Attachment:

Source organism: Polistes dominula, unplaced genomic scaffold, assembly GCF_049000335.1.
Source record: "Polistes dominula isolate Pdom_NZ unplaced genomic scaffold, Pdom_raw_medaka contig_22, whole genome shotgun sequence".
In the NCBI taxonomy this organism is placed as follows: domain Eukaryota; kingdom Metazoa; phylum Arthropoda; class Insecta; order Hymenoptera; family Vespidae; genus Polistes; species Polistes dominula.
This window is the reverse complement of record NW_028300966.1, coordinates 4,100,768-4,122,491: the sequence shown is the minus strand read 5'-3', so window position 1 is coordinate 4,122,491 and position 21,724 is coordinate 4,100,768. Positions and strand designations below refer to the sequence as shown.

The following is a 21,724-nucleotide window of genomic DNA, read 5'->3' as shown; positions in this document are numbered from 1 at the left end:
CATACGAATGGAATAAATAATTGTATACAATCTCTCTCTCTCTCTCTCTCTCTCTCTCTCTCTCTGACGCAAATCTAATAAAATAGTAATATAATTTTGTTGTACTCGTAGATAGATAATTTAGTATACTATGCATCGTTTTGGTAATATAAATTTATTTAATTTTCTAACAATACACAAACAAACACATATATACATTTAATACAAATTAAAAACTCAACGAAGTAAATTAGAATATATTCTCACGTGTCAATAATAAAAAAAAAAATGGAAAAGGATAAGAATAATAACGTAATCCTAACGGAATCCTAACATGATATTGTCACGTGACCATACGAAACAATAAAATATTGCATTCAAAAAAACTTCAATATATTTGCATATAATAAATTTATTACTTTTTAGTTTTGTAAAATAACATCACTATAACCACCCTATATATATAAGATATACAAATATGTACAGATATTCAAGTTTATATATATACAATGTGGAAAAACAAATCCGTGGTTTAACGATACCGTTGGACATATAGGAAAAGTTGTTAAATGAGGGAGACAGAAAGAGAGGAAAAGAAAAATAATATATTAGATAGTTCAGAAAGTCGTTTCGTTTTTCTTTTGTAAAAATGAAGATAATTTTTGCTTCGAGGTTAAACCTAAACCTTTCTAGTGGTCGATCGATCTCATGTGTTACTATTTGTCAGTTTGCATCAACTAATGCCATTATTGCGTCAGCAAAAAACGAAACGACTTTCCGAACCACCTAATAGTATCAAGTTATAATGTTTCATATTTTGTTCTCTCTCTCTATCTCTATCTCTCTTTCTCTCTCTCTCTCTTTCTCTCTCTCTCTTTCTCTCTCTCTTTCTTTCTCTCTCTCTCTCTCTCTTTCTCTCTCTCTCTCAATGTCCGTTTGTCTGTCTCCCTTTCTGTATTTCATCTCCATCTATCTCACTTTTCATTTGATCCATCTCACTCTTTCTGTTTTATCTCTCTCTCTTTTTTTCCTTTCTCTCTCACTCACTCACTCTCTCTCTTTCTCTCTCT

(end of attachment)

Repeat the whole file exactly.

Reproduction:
Source organism: Polistes dominula, unplaced genomic scaffold, assembly GCF_049000335.1.
Source record: "Polistes dominula isolate Pdom_NZ unplaced genomic scaffold, Pdom_raw_medaka contig_22, whole genome shotgun sequence".
In the NCBI taxonomy this organism is placed as follows: domain Eukaryota; kingdom Metazoa; phylum Arthropoda; class Insecta; order Hymenoptera; family Vespidae; genus Polistes; species Polistes dominula.
This window is the reverse complement of record NW_028300966.1, coordinates 4,100,768-4,122,491: the sequence shown is the minus strand read 5'-3', so window position 1 is coordinate 4,122,491 and position 21,724 is coordinate 4,100,768. Positions and strand designations below refer to the sequence as shown.

The following is a 21,724-nucleotide window of genomic DNA, read 5'->3' as shown; positions in this document are numbered from 1 at the left end:
CATACGAATGGAATAAATAATTGTATACAATCTCTCTCTCTCTCTCTCTCTCTCTCTCTCTCTCTGACGCAAATCTAATAAAATAGTAATATAATTTTGTTGTACTCGTAGATAGATAATTTAGTATACTATGCATCGTTTTGGTAATATAAATTTATTTAATTTTCTAACAATACACAAACAAACACATATATACATTTAATACAAATTAAAAACTCAACGAAGTAAATTAGAATATATTCTCACGTGTCAATAATAAAAAAAAAAATGGAAAAGGATAAGAATAATAACGTAATCCTAACGGAATCCTAACATGATATTGTCACGTGACCATACGAAACAATAAAATATTGCATTCAAAAAAACTTCAATATATTTGCATATAATAAATTTATTACTTTTTAGTTTTGTAAAATAACATCACTATAACCACCCTATATATATAAGATATACAAATATGTACAGATATTCAAGTTTATATATATACAATGTGGAAAAACAAATCCGTGGTTTAACGATACCGTTGGACATATAGGAAAAGTTGTTAAATGAGGGAGACAGAAAGAGAGGAAAAGAAAAATAATATATTAGATAGTTCAGAAAGTCGTTTCGTTTTTCTTTTGTAAAAATGAAGATAATTTTTGCTTCGAGGTTAAACCTAAACCTTTCTAGTGGTCGATCGATCTCATGTGTTACTATTTGTCAGTTTGCATCAACTAATGCCATTATTGCGTCAGCAAAAAACGAAACGACTTTCCGAACCACCTAATAGTATCAAGTTATAATGTTTCATATTTTGTTCTCTCTCTCTATCTCTATCTCTCTTTCTCTCTCTCTCTCTTTCTCTCTCTCTCTTTCTCTCTCTCTTTCTTTCTCTCTCTCTCTCTCTCTTTCTCTCTCTCTCTCAATGTCCGTTTGTCTGTCTCCCTTTCTGTATTTCATCTCCATCTATCTCACTTTTCATTTGATCCATCTCACTCTTTCTGTTTTATCTCTCTCTCTTTTTTTCCTTTCTCTCTCACTCACTCACTCTCTCTCTTTCTCTCTCT